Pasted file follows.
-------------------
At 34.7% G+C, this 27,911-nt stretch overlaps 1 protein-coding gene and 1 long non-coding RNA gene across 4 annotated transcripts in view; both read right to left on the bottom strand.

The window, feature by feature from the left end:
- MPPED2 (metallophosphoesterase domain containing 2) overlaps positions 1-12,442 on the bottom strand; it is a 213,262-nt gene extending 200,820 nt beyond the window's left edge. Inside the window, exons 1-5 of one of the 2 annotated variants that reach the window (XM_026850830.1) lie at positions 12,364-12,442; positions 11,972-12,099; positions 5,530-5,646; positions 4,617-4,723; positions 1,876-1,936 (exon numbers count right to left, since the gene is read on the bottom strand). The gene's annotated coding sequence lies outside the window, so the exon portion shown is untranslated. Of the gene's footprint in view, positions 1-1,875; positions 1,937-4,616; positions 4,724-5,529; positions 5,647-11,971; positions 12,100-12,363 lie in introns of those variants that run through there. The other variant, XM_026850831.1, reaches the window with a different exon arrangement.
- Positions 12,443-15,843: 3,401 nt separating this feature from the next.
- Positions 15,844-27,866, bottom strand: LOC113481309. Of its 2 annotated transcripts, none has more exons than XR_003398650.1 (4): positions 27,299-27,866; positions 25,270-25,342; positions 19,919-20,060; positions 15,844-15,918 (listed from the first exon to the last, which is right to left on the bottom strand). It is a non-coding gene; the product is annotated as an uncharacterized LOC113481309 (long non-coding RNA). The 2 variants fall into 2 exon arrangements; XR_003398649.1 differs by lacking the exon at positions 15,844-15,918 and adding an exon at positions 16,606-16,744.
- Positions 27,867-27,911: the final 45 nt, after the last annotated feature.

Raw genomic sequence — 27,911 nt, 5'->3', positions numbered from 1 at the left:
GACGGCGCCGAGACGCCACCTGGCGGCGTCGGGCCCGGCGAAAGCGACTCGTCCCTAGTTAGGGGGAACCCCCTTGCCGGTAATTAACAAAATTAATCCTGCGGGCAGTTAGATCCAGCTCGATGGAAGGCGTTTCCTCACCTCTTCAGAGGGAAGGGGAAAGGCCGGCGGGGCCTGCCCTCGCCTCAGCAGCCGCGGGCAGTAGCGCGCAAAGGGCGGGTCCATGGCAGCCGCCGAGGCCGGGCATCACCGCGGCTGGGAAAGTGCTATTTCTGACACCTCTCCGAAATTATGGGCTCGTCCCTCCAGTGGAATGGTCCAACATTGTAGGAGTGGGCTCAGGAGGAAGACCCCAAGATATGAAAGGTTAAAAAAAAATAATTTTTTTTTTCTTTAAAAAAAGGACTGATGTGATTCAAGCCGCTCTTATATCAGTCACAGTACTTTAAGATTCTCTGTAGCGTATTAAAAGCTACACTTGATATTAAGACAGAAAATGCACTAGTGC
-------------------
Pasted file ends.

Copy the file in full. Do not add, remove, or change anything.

At 34.7% G+C, this 27,911-nt stretch overlaps 1 protein-coding gene and 1 long non-coding RNA gene across 4 annotated transcripts in view; both read right to left on the bottom strand.

The window, feature by feature from the left end:
- MPPED2 (metallophosphoesterase domain containing 2) overlaps positions 1-12,442 on the bottom strand; it is a 213,262-nt gene extending 200,820 nt beyond the window's left edge. Inside the window, exons 1-5 of one of the 2 annotated variants that reach the window (XM_026850830.1) lie at positions 12,364-12,442; positions 11,972-12,099; positions 5,530-5,646; positions 4,617-4,723; positions 1,876-1,936 (exon numbers count right to left, since the gene is read on the bottom strand). The gene's annotated coding sequence lies outside the window, so the exon portion shown is untranslated. Of the gene's footprint in view, positions 1-1,875; positions 1,937-4,616; positions 4,724-5,529; positions 5,647-11,971; positions 12,100-12,363 lie in introns of those variants that run through there. The other variant, XM_026850831.1, reaches the window with a different exon arrangement.
- Positions 12,443-15,843: 3,401 nt separating this feature from the next.
- Positions 15,844-27,866, bottom strand: LOC113481309. Of its 2 annotated transcripts, none has more exons than XR_003398650.1 (4): positions 27,299-27,866; positions 25,270-25,342; positions 19,919-20,060; positions 15,844-15,918 (listed from the first exon to the last, which is right to left on the bottom strand). It is a non-coding gene; the product is annotated as an uncharacterized LOC113481309 (long non-coding RNA). The 2 variants fall into 2 exon arrangements; XR_003398649.1 differs by lacking the exon at positions 15,844-15,918 and adding an exon at positions 16,606-16,744.
- Positions 27,867-27,911: the final 45 nt, after the last annotated feature.

Raw genomic sequence — 27,911 nt, 5'->3', positions numbered from 1 at the left:
GACGGCGCCGAGACGCCACCTGGCGGCGTCGGGCCCGGCGAAAGCGACTCGTCCCTAGTTAGGGGGAACCCCCTTGCCGGTAATTAACAAAATTAATCCTGCGGGCAGTTAGATCCAGCTCGATGGAAGGCGTTTCCTCACCTCTTCAGAGGGAAGGGGAAAGGCCGGCGGGGCCTGCCCTCGCCTCAGCAGCCGCGGGCAGTAGCGCGCAAAGGGCGGGTCCATGGCAGCCGCCGAGGCCGGGCATCACCGCGGCTGGGAAAGTGCTATTTCTGACACCTCTCCGAAATTATGGGCTCGTCCCTCCAGTGGAATGGTCCAACATTGTAGGAGTGGGCTCAGGAGGAAGACCCCAAGATATGAAAGGTTAAAAAAAAATAATTTTTTTTTTCTTTAAAAAAAGGACTGATGTGATTCAAGCCGCTCTTATATCAGTCACAGTACTTTAAGATTCTCTGTAGCGTATTAAAAGCTACACTTGATATTAAGACAGAAAATGCACTAGTGC